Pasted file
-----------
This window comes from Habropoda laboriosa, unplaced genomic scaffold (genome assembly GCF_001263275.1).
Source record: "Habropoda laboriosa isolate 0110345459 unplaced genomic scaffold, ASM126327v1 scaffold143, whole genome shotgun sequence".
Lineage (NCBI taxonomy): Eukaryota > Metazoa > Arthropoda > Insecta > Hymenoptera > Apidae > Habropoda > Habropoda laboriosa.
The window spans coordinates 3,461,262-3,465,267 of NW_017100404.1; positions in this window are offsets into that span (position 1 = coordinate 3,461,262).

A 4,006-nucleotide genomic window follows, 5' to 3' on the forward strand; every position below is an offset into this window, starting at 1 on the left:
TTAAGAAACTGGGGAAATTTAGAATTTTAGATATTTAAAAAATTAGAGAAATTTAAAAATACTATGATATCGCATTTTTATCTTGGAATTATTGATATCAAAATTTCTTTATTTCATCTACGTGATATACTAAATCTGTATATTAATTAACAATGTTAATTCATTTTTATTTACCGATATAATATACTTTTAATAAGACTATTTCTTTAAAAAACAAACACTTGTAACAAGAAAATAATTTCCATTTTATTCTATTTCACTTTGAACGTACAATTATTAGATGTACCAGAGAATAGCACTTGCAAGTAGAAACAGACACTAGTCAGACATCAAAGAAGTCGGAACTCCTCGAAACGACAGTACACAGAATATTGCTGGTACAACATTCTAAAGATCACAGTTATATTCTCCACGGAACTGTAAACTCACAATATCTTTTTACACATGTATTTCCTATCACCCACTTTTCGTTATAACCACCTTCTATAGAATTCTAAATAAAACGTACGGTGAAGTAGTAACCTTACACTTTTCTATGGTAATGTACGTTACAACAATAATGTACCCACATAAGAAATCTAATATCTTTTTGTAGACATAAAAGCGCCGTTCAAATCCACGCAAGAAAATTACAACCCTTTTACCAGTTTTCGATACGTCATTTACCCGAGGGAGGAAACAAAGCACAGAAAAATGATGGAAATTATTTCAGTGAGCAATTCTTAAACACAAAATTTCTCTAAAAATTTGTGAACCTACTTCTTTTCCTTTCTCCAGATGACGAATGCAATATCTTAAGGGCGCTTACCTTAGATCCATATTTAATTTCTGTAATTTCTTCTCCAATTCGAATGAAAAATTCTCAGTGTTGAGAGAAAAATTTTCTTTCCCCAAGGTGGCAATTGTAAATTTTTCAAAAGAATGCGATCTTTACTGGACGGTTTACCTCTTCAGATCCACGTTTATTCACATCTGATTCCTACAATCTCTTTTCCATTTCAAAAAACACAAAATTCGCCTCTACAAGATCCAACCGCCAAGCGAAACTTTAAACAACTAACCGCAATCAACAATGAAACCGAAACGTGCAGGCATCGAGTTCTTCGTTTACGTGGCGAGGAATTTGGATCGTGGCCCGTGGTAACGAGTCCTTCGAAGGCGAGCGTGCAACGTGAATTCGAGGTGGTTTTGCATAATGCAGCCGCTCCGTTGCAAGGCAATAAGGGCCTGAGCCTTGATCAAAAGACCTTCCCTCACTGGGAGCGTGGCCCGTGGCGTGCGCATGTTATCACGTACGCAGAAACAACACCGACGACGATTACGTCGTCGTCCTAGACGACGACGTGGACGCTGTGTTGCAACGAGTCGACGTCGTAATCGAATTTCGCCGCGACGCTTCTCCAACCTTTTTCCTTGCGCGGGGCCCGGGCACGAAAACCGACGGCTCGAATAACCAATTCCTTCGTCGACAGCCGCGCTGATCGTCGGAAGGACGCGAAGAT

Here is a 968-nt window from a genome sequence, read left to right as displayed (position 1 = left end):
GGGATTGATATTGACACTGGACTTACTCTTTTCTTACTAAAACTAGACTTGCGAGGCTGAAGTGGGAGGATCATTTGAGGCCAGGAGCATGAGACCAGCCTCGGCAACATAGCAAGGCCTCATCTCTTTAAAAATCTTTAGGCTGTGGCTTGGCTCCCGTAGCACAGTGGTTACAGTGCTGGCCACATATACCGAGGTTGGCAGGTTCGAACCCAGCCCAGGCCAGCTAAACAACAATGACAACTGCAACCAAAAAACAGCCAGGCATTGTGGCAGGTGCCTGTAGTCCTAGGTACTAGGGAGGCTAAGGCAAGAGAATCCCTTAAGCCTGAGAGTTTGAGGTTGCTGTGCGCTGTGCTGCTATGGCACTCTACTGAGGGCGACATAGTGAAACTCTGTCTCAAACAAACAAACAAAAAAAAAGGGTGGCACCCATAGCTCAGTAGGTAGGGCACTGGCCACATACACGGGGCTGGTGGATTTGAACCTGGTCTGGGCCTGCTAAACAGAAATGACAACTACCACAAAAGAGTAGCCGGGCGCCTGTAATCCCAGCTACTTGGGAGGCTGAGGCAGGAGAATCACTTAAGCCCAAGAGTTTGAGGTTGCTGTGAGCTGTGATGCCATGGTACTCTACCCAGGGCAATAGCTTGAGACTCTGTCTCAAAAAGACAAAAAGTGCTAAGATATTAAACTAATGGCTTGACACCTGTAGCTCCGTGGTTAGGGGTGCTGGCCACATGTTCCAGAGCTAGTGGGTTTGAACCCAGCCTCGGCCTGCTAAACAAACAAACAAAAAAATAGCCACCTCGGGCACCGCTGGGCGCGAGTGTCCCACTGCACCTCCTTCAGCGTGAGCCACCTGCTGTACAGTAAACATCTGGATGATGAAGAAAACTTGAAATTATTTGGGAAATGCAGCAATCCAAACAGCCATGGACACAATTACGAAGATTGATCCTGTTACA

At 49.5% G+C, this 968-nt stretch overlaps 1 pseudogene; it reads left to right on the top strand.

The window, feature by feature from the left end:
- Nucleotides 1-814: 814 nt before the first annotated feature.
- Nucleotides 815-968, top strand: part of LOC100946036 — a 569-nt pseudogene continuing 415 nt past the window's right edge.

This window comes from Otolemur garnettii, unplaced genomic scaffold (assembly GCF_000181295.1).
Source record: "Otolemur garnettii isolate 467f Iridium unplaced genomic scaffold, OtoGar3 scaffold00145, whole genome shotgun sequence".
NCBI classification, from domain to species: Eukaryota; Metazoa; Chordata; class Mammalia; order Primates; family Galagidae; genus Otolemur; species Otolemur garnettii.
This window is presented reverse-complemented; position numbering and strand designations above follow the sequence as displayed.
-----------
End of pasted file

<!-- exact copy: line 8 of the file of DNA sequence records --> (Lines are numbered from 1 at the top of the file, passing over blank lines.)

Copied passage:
GGGATTGATATTGACACTGGACTTACTCTTTTCTTACTAAAACTAGACTTGCGAGGCTGAAGTGGGAGGATCATTTGAGGCCAGGAGCATGAGACCAGCCTCGGCAACATAGCAAGGCCTCATCTCTTTAAAAATCTTTAGGCTGTGGCTTGGCTCCCGTAGCACAGTGGTTACAGTGCTGGCCACATATACCGAGGTTGGCAGGTTCGAACCCAGCCCAGGCCAGCTAAACAACAATGACAACTGCAACCAAAAAACAGCCAGGCATTGTGGCAGGTGCCTGTAGTCCTAGGTACTAGGGAGGCTAAGGCAAGAGAATCCCTTAAGCCTGAGAGTTTGAGGTTGCTGTGCGCTGTGCTGCTATGGCACTCTACTGAGGGCGACATAGTGAAACTCTGTCTCAAACAAACAAACAAAAAAAAAGGGTGGCACCCATAGCTCAGTAGGTAGGGCACTGGCCACATACACGGGGCTGGTGGATTTGAACCTGGTCTGGGCCTGCTAAACAGAAATGACAACTACCACAAAAGAGTAGCCGGGCGCCTGTAATCCCAGCTACTTGGGAGGCTGAGGCAGGAGAATCACTTAAGCCCAAGAGTTTGAGGTTGCTGTGAGCTGTGATGCCATGGTACTCTACCCAGGGCAATAGCTTGAGACTCTGTCTCAAAAAGACAAAAAGTGCTAAGATATTAAACTAATGGCTTGACACCTGTAGCTCCGTGGTTAGGGGTGCTGGCCACATGTTCCAGAGCTAGTGGGTTTGAACCCAGCCTCGGCCTGCTAAACAAACAAACAAAAAAATAGCCACCTCGGGCACCGCTGGGCGCGAGTGTCCCACTGCACCTCCTTCAGCGTGAGCCACCTGCTGTACAGTAAACATCTGGATGATGAAGAAAACTTGAAATTATTTGGGAAATGCAGCAATCCAAACAGCCATGGACACAATTACGAAGATTGATCCTGTTACA